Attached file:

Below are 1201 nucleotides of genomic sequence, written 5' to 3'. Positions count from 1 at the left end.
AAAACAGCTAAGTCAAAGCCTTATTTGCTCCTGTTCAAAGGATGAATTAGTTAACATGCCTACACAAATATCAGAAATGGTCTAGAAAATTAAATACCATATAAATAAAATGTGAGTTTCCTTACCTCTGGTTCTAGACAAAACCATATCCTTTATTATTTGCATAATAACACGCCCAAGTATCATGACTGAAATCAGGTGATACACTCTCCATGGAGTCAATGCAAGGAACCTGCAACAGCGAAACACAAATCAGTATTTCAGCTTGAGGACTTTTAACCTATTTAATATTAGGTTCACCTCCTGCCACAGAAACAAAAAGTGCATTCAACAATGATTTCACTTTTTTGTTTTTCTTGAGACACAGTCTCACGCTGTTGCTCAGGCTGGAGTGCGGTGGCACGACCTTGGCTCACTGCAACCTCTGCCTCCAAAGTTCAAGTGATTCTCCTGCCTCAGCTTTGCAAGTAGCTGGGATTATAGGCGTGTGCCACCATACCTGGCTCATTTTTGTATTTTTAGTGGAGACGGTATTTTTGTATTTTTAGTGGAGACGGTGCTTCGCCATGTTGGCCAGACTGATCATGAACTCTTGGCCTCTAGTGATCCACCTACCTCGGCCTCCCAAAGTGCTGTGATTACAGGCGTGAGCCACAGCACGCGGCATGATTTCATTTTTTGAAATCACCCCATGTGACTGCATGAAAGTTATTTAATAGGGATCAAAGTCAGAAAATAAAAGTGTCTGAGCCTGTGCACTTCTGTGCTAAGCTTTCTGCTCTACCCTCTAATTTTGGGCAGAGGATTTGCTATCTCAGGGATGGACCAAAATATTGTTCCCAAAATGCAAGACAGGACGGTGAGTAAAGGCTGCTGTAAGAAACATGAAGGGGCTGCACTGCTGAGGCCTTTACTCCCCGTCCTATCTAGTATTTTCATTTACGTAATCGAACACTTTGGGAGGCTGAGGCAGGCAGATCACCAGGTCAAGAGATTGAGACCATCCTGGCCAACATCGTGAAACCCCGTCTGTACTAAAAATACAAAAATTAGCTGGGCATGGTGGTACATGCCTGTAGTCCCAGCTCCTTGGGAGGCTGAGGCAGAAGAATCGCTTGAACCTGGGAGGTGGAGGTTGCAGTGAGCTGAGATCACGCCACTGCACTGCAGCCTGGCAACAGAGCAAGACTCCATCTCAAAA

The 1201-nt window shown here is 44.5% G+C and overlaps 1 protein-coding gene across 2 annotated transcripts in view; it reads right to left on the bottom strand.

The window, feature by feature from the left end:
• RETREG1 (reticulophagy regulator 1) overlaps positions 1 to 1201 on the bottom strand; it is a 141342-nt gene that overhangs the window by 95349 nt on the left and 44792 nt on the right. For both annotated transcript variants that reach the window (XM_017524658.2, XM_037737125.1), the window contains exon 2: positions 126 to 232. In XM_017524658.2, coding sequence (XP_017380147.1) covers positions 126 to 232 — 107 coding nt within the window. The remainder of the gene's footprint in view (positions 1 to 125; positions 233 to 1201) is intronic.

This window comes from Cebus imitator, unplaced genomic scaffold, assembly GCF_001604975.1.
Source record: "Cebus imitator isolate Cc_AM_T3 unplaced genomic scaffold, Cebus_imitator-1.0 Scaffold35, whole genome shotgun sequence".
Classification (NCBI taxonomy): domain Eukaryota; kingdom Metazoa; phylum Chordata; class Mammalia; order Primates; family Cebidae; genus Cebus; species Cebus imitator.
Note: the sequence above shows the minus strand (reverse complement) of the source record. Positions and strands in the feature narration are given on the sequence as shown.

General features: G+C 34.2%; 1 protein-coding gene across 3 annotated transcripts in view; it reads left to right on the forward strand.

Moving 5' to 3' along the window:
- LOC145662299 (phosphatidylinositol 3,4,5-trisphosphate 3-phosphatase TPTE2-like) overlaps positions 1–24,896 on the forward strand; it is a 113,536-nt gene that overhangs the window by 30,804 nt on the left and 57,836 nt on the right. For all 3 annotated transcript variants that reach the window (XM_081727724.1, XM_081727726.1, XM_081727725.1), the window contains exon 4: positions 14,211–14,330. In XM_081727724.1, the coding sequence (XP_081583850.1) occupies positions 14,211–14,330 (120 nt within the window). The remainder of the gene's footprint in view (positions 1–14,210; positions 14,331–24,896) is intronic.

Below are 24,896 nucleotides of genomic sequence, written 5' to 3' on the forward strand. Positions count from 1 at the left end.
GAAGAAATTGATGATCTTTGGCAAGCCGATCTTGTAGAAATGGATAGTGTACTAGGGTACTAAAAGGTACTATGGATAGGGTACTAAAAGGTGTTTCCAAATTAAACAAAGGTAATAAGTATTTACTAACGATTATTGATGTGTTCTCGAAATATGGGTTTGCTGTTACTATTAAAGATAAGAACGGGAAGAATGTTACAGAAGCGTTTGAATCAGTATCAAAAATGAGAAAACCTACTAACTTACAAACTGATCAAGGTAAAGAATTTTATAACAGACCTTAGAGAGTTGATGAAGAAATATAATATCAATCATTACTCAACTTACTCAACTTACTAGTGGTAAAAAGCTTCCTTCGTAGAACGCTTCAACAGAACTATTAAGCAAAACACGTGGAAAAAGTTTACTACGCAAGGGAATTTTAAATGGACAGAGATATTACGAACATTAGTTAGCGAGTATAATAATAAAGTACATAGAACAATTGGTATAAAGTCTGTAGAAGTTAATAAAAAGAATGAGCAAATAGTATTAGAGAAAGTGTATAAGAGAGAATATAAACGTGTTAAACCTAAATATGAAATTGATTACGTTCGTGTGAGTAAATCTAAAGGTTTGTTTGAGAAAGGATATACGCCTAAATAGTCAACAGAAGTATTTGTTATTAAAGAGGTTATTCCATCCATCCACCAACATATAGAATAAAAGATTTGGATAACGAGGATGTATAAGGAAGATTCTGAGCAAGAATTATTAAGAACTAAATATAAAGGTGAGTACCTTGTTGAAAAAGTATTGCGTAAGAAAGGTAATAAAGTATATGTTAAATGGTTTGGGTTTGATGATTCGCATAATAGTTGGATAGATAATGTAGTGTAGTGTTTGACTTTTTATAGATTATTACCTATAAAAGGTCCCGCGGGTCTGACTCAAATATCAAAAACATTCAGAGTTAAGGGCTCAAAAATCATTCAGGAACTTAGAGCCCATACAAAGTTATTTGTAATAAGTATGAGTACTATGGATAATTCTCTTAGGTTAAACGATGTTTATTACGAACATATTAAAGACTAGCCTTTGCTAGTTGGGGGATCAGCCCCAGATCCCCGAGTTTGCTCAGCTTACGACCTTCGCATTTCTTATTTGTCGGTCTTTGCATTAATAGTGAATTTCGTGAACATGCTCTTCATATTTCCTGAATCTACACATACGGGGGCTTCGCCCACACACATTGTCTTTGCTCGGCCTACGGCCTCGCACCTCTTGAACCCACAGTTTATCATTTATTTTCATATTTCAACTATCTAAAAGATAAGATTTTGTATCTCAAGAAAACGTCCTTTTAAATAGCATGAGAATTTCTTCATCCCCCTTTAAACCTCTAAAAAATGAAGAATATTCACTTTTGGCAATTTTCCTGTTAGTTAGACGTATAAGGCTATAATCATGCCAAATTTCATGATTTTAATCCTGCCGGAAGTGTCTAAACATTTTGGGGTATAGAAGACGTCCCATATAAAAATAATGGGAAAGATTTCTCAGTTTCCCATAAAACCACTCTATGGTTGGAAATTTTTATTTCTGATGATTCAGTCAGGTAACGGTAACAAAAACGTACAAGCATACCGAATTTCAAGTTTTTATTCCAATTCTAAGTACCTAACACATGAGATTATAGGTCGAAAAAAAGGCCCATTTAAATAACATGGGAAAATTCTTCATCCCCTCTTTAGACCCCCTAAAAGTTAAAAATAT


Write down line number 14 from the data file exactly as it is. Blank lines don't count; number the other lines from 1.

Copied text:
GAAGAAATTGATGATCTTTGGCAAGCCGATCTTGTAGAAATGGATAGTGTACTAGGGTACTAAAAGGTACTATGGATAGGGTACTAAAAGGTGTTTCCAAATTAAACAAAGGTAATAAGTATTTACTAACGATTATTGATGTGTTCTCGAAATATGGGTTTGCTGTTACTATTAAAGATAAGAACGGGAAGAATGTTACAGAAGCGTTTGAATCAGTATCAAAAATGAGAAAACCTACTAACTTACAAACTGATCAAGGTAAAGAATTTTATAACAGACCTTAGAGAGTTGATGAAGAAATATAATATCAATCATTACTCAACTTACTCAACTTACTAGTGGTAAAAAGCTTCCTTCGTAGAACGCTTCAACAGAACTATTAAGCAAAACACGTGGAAAAAGTTTACTACGCAAGGGAATTTTAAATGGACAGAGATATTACGAACATTAGTTAGCGAGTATAATAATAAAGTACATAGAACAATTGGTATAAAGTCTGTAGAAGTTAATAAAAAGAATGAGCAAATAGTATTAGAGAAAGTGTATAAGAGAGAATATAAACGTGTTAAACCTAAATATGAAATTGATTACGTTCGTGTGAGTAAATCTAAAGGTTTGTTTGAGAAAGGATATACGCCTAAATAGTCAACAGAAGTATTTGTTATTAAAGAGGTTATTCCATCCATCCACCAACATATAGAATAAAAGATTTGGATAACGAGGATGTATAAGGAAGATTCTGAGCAAGAATTATTAAGAACTAAATATAAAGGTGAGTACCTTGTTGAAAAAGTATTGCGTAAGAAAGGTAATAAAGTATATGTTAAATGGTTTGGGTTTGATGATTCGCATAATAGTTGGATAGATAATGTAGTGTAGTGTTTGACTTTTTATAGATTATTACCTATAAAAGGTCCCGCGGGTCTGACTCAAATATCAAAAACATTCAGAGTTAAGGGCTCAAAAATCATTCAGGAACTTAGAGCCCATACAAAGTTATTTGTAATAAGTATGAGTACTATGGATAATTCTCTTAGGTTAAACGATGTTTATTACGAACATATTAAAGACTAGCCTTTGCTAGTTGGGGGATCAGCCCCAGATCCCCGAGTTTGCTCAGCTTACGACCTTCGCATTTCTTATTTGTCGGTCTTTGCATTAATAGTGAATTTCGTGAACATGCTCTTCATATTTCCTGAATCTACACATACGGGGGCTTCGCCCACACACATTGTCTTTGCTCGGCCTACGGCCTCGCACCTCTTGAACCCACAGTTTATCATTTATTTTCATATTTCAACTATCTAAAAGATAAGATTTTGTATCTCAAGAAAACGTCCTTTTAAATAGCATGAGAATTTCTTCATCCCCCTTTAAACCTCTAAAAAATGAAGAATATTCACTTTTGGCAATTTTCCTGTTAGTTAGACGTATAAGGCTATAATCATGCCAAATTTCATGATTTTAATCCTGCCGGAAGTGTCTAAACATTTTGGGGTATAGAAGACGTCCCATATAAAAATAATGGGAAAGATTTCTCAGTTTCCCATAAAACCACTCTATGGTTGGAAATTTTTATTTCTGATGATTCAGTCAGGTAACGGTAACAAAAACGTACAAGCATACCGAATTTCAAGTTTTTATTCCAATTCTAAGTACCTAACACATGAGATTATAGGTCGAAAAAAAGGCCCATTTAAATAACATGGGAAAATTCTTCATCCCCTCTTTAGACCCCCTAAAAGTTAAAAATAT